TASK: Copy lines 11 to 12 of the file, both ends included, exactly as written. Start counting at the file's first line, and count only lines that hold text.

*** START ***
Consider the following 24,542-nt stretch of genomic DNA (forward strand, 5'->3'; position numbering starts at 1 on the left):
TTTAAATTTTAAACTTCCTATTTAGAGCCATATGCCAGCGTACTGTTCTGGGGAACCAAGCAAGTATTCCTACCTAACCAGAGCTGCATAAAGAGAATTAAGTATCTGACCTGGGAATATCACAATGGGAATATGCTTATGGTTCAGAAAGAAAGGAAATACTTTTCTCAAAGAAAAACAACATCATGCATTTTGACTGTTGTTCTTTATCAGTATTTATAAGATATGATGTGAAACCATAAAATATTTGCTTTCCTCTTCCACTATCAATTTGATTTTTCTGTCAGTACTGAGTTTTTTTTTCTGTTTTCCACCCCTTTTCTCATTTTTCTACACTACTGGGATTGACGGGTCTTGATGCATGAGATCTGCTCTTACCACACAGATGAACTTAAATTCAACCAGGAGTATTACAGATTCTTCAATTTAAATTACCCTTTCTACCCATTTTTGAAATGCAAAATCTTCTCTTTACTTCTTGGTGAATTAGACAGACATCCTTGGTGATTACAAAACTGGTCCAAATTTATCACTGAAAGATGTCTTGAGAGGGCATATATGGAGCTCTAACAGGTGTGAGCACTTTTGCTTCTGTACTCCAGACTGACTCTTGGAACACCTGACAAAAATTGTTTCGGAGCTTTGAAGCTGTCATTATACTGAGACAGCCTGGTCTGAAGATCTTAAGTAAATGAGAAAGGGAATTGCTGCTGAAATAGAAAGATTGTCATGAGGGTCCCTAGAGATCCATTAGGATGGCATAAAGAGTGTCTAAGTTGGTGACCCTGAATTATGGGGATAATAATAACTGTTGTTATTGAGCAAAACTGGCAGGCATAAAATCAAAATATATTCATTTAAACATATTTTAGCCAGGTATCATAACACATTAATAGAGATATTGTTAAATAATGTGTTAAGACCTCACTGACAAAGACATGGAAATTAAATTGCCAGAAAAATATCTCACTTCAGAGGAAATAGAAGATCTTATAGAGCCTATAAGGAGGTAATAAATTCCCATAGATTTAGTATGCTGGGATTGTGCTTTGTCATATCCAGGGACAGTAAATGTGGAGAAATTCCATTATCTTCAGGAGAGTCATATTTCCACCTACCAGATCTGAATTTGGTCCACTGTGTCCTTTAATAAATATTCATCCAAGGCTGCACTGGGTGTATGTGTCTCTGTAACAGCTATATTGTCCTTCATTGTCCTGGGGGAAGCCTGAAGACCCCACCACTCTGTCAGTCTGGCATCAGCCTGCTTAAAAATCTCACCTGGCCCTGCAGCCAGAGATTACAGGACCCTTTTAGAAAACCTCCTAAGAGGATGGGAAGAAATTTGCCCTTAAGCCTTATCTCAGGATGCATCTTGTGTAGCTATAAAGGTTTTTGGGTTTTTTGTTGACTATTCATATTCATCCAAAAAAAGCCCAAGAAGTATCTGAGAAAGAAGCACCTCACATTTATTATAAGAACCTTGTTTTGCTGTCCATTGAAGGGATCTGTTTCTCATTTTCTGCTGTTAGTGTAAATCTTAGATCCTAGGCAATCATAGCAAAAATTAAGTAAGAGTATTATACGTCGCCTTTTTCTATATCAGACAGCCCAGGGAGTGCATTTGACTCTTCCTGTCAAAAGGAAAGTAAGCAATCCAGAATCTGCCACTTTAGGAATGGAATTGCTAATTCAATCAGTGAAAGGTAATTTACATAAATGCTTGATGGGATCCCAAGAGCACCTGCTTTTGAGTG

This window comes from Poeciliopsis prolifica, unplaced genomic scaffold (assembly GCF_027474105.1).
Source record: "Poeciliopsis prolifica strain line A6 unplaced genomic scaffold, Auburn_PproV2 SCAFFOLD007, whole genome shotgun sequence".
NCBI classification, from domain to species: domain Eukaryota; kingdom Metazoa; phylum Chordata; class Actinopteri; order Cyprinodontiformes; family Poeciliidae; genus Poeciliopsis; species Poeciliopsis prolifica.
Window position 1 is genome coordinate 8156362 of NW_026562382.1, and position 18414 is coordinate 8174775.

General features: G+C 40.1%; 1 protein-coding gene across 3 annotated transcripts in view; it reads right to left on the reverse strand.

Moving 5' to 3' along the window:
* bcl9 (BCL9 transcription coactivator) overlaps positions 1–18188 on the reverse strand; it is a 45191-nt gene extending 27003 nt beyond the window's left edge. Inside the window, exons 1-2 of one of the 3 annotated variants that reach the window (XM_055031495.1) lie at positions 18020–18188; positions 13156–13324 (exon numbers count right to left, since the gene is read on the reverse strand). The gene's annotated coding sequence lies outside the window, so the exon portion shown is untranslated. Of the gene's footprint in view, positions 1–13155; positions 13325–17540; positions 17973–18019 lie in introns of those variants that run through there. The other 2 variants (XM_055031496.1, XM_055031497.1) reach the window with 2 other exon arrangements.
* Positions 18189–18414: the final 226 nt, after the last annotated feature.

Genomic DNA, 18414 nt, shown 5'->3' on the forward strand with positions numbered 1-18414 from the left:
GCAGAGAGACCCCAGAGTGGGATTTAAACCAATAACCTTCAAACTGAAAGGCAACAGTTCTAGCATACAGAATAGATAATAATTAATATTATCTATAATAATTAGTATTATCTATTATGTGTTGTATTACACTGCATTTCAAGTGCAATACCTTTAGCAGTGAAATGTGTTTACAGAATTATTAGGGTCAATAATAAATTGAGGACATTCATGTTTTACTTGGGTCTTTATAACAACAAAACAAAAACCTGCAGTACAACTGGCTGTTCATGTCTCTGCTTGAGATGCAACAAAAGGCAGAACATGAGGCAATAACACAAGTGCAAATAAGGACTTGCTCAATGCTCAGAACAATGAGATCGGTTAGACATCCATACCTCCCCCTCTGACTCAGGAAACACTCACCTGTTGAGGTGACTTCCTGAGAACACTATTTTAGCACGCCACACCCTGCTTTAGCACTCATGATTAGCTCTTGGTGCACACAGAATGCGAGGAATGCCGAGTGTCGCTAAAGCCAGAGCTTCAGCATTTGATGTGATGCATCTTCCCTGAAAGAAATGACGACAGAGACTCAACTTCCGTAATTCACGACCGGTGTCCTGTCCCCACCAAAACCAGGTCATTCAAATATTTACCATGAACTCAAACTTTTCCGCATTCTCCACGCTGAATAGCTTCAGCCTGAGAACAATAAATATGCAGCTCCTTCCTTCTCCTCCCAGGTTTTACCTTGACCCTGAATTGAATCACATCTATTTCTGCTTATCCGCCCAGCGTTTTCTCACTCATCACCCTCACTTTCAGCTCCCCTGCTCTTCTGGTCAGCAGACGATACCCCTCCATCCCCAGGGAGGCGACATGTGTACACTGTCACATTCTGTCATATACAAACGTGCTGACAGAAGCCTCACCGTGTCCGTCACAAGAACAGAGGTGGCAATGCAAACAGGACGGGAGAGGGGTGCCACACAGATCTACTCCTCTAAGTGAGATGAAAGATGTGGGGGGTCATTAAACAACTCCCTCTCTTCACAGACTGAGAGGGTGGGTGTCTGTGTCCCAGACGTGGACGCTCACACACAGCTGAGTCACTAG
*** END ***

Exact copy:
Genomic DNA, 18414 nt, shown 5'->3' on the forward strand with positions numbered 1-18414 from the left:
GCAGAGAGACCCCAGAGTGGGATTTAAACCAATAACCTTCAAACTGAAAGGCAACAGTTCTAGCATACAGAATAGATAATAATTAATATTATCTATAATAATTAGTATTATCTATTATGTGTTGTATTACACTGCATTTCAAGTGCAATACCTTTAGCAGTGAAATGTGTTTACAGAATTATTAGGGTCAATAATAAATTGAGGACATTCATGTTTTACTTGGGTCTTTATAACAACAAAACAAAAACCTGCAGTACAACTGGCTGTTCATGTCTCTGCTTGAGATGCAACAAAAGGCAGAACATGAGGCAATAACACAAGTGCAAATAAGGACTTGCTCAATGCTCAGAACAATGAGATCGGTTAGACATCCATACCTCCCCCTCTGACTCAGGAAACACTCACCTGTTGAGGTGACTTCCTGAGAACACTATTTTAGCACGCCACACCCTGCTTTAGCACTCATGATTAGCTCTTGGTGCACACAGAATGCGAGGAATGCCGAGTGTCGCTAAAGCCAGAGCTTCAGCATTTGATGTGATGCATCTTCCCTGAAAGAAATGACGACAGAGACTCAACTTCCGTAATTCACGACCGGTGTCCTGTCCCCACCAAAACCAGGTCATTCAAATATTTACCATGAACTCAAACTTTTCCGCATTCTCCACGCTGAATAGCTTCAGCCTGAGAACAATAAATATGCAGCTCCTTCCTTCTCCTCCCAGGTTTTACCTTGACCCTGAATTGAATCACATCTATTTCTGCTTATCCGCCCAGCGTTTTCTCACTCATCACCCTCACTTTCAGCTCCCCTGCTCTTCTGGTCAGCAGACGATACCCCTCCATCCCCAGGGAGGCGACATGTGTACACTGTCACATTCTGTCATATACAAACGTGCTGACAGAAGCCTCACCGTGTCCGTCACAAGAACAGAGGTGGCAATGCAAACAGGACGGGAGAGGGGTGCCACACAGATCTACTCCTCTAAGTGAGATGAAAGATGTGGGGGGTCATTAAACAACTCCCTCTCTTCACAGACTGAGAGGGTGGGTGTCTGTGTCCCAGACGTGGACGCTCACACACAGCTGAGTCACTAG